Photo: Creatology

Staying indoors is crucial to prevent the spread of Covid-19 right now. Social responsibility aside, you can also very well expect to part ways with a minimum of $300 (for first-time offencers) if you’re caught flouting the rules of the circuit breaker measurements.

But what about “loitering” at the void deck… in your living room?

NAFA (Nanyang Academy of Fine Arts) graduates Desmond, 29, and Shafiq, 25, of design platform Creatology dreamt up a void deck-inspired HDB flat that has all the makings of your neighbourhood housing estate:  A signage prohibiting certain activities, the lift landing and even the commonly seen chess table with mosaic tiles.

“Our favourite spot would be the blue mosaic chess table that is actually not around in new HDB estates anymore. This is where we used to have fun with our friends.” Photo: Creatology

Modelled after a five-room flat, the set of renderings showcase furnishings and design elements that’ll resonate with every Singaporean. It is posted on their Facebook page, which the pair use to share their concepts with the community.

Photo: Creatology

“A challenge for us was to create designs that are also useful in the house, and not purely as decorative elements that take up space. For example, the slots in the letterbox design make it viable as a shoe cabinet, and the lift door can be made into a two-panel sliding door for the study room,” they tell us.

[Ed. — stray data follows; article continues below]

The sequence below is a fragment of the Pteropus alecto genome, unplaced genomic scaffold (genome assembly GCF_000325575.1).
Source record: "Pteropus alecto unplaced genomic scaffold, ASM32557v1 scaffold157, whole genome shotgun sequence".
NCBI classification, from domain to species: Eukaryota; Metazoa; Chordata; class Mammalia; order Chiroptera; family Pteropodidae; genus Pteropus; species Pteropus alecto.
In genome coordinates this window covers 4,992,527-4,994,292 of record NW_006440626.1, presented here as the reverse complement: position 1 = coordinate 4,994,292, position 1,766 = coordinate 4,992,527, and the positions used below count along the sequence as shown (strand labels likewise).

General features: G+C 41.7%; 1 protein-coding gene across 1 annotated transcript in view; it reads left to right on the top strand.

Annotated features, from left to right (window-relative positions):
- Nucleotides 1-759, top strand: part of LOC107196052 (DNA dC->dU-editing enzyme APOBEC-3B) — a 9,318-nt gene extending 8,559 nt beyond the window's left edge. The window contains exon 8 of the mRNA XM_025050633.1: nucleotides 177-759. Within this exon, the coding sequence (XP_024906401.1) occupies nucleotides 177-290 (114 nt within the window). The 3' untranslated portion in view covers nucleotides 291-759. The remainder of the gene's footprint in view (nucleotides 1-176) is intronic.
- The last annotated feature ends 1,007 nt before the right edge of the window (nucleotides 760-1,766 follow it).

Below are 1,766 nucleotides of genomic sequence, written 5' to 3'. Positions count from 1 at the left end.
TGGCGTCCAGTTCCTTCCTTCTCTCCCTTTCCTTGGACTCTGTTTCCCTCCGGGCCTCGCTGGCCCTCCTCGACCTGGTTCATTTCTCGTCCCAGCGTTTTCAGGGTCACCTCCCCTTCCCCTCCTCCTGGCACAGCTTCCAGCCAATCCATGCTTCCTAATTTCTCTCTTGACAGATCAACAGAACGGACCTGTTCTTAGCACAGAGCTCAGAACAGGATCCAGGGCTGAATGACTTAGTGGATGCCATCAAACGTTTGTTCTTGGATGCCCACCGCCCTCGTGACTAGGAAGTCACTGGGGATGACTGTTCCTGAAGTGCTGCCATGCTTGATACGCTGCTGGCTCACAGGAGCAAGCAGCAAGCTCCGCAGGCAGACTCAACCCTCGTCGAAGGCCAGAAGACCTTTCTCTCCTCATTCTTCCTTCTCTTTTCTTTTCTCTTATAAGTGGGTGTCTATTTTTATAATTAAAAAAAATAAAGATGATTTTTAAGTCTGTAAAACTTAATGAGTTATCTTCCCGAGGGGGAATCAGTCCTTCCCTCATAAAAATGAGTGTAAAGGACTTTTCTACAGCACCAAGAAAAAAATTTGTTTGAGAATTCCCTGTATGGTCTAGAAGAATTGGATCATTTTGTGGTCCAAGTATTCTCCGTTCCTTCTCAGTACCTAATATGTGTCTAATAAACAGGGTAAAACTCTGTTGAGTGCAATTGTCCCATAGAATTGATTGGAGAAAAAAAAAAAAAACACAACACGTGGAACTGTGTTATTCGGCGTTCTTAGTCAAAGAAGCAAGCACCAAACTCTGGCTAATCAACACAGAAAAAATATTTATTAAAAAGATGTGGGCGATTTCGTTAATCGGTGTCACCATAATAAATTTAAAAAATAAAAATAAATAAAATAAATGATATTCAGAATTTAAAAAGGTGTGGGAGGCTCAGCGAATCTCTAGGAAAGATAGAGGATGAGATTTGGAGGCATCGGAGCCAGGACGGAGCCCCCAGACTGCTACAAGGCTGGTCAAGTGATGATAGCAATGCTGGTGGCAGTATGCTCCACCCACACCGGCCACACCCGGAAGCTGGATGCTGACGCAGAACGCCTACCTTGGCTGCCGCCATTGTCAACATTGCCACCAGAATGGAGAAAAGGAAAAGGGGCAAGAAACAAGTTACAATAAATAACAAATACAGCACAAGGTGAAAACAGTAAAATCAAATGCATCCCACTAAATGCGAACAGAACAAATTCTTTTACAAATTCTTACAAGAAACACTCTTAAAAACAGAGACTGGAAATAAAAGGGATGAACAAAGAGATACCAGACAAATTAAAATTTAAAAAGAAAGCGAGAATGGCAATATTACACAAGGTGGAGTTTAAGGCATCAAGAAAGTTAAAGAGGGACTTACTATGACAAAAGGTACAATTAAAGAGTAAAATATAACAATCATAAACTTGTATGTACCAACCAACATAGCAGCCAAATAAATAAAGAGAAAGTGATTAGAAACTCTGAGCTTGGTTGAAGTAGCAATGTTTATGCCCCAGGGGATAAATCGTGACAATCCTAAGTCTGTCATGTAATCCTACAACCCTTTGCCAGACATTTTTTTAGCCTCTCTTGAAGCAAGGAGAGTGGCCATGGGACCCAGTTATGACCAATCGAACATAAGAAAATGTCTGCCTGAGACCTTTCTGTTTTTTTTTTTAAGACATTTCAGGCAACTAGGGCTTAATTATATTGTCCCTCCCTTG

Individual letterboxes can double as shoe compartments. Photo: Creatology

The idea for the design came to the pair when the circuit breaker measurements were put in place, and they missed meeting up with friends to lepak.

Certain aspects of the design may not be feasible or may be hard to implement, but there’s no reason not to incorporate others into your future home decor. The blue mosaic chess table table, for instance, would look perfect in a rustic or nostalgic setting, and the signage would make for a quirky wall accent.

Want the communal feel of void decks? This opening in the wall alludes to just that, and adds to the openness of your space, too. Photo: Creatology

The duo are both working at interior design firms at the moment, and started Creatology as a platform to share their passion for interior design.

“It all started when we were students from NAFA. Both of us were majoring in Interior and Exhibition Design. We realised that we had similar goals, which was to have our own design studio – a place where we can turn ideas into reality.
Creatology grew from two years of discussions. As students back then, we had limited resources to open our own studio so we created a page on Facebook for us to share our ideas to the community instead.”

For more of their ideas, visit check out the Creatology Facebook page.